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Re: [ddlm-group] String concatenation operator in CIF2. .

Dear All,

On Thursday, October 14, 2010 11:11 AM, SIMON WESTRIP wrote:

>I believe that a string concatenation operator should meet the following criteria:
>1) totally unambiguous (not open to interpretation as any other CIF element)
>2) not require further restrictions on character sets etc.

I have similar preferences.

>To this end, I think we are left with a couple of options:
>i) work with the characters that currently have no syntactic meaning
>ii) introduce a new keyword
>Approach (i) boils down to using characters that cannot commence a non-delimited string.
>Obviously the delimiter characters ' " are of no use, nor the [ { list delimiters - these have syntactic >meaning.
>This leaves the underscore or a dollar to commence the operator.
>If we use an underscore followed by any other characters it could be read as a dataname
>(note that *dictionaries* place restrictions on the character sets of datanames - i.e.
>at a higher level - beyond syntax).
>So that leaves us with the 'lonely' underscore (which to my mind works unquestionably).

I agree with that analysis.

>If we use the dollar followed by other characters, we do open up the possibility of defining as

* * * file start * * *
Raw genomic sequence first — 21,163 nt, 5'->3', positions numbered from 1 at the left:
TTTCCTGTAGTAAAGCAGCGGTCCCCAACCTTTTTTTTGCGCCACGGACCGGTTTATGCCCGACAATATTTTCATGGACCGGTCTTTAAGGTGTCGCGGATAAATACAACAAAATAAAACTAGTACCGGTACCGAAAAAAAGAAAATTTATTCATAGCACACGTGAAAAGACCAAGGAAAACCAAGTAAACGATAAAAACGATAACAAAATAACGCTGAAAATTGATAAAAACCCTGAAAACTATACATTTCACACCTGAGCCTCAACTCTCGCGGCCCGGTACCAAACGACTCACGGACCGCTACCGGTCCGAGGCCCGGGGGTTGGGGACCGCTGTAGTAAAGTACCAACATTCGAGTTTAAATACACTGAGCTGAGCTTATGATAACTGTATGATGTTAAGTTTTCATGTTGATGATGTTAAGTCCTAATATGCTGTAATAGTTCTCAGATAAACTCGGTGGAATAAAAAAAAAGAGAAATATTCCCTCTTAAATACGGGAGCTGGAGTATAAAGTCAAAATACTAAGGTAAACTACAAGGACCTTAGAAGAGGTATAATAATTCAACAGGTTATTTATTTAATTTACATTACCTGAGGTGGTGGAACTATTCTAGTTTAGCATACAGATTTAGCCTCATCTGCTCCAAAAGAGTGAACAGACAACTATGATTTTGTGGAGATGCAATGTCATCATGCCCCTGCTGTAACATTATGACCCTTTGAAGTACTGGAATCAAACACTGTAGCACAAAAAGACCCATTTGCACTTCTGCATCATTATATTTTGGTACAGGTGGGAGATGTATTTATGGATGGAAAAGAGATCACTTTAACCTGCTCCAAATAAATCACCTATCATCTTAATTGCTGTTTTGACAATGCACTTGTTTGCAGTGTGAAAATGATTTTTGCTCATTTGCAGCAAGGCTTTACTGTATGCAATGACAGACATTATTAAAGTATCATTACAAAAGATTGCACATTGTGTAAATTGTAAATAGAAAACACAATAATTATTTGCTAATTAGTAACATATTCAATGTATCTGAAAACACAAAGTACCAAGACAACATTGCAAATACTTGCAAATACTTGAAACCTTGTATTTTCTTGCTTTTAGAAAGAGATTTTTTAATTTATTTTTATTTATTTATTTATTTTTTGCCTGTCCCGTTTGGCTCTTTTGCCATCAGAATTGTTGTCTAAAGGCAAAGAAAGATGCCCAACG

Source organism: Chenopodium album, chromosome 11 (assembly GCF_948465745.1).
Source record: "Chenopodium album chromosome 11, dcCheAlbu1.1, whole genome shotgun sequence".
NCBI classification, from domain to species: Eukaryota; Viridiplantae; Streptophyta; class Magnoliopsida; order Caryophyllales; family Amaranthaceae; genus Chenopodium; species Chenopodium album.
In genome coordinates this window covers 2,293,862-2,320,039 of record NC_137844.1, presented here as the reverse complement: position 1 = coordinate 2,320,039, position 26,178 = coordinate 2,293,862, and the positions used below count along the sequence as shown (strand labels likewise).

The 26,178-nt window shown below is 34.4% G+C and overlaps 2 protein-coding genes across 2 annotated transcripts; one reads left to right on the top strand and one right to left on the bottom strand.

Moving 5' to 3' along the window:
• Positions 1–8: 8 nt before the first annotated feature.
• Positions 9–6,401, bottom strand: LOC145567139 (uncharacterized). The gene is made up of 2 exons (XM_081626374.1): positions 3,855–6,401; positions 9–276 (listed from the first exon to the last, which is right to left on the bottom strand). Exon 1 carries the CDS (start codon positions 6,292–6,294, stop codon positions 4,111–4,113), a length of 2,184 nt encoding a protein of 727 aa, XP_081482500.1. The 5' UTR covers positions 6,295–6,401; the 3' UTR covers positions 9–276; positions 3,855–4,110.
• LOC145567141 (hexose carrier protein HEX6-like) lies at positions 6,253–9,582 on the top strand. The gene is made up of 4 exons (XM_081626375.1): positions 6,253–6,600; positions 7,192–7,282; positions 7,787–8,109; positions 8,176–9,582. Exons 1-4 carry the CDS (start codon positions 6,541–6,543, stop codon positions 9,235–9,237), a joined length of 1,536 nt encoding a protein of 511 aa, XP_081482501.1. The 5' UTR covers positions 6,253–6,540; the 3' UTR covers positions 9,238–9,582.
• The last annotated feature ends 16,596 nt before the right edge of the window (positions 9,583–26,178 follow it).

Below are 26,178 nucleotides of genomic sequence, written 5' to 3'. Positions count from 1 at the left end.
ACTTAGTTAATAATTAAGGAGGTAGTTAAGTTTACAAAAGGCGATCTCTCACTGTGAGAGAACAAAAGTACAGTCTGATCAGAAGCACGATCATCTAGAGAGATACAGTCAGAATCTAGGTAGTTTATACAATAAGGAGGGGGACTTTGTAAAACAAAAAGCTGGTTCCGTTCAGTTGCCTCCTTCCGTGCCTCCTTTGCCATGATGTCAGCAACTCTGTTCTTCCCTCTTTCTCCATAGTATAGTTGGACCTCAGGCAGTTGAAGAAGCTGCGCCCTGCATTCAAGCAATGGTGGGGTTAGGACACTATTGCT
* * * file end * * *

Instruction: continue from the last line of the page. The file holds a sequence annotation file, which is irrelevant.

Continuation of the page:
>many operators as we like (I've mentioned before that I have plans for the $ in this respect, though
>more along the lines of its perhaps familiar role in identifying variables :-).

The dollar sign is available only if we cease to reserve strings beginning with it for possible future use as save frame references.  Even if we don't foresee ever allowing save frame references, I would prefer to sustain the reservation to avoid divergence from STAR in this area.  Perhaps, however, the operator could still be a lone dollar sign, which, though currently not a valid data value, also cannot be a save frame reference.

>Approach (ii) again opens up possibilities to define all sorts of operators; however, I think
>there should be a distinction between 'keywords' in the traditional STAR/CIF sense and
>these operators (i.e. such an 'operator' does not really have the same fundamental significance as a
>So, as I see it, we're left with:
>(a) _ (i.e. solitary underscore)
>(b) $ (solitary)
>(c) $ followed by some other character(s) (e.g. $// ...)
>Options (b) and (c) still have the drawback that they may be valid CIF1 values - so if we use the dollar
>I would suggest using it as in (c), to create a token that is highly unlikely to be found in
>legacy CIFs (i.e. respecting that legacy as we have tried to do in many other aspects of CIF2).

Unquoted strings starting with the dollar sign are reserved in CIF 1 as well, so options (b) and (c) at least would not risk colliding with valid CIF1 data values.

With that said, if we do add a concatenation operator then I like your option (a) much better than your options (b) and (c).  I've even decided that the lone underscore is somewhat mnemonic in that role, on the basis of it resembling a tag but not providing a name, which I can construe as something like 'additional data for the same name'.


John C. Bollinger, Ph.D.
Department of Structural Biology
St. Jude Children's Research Hospital

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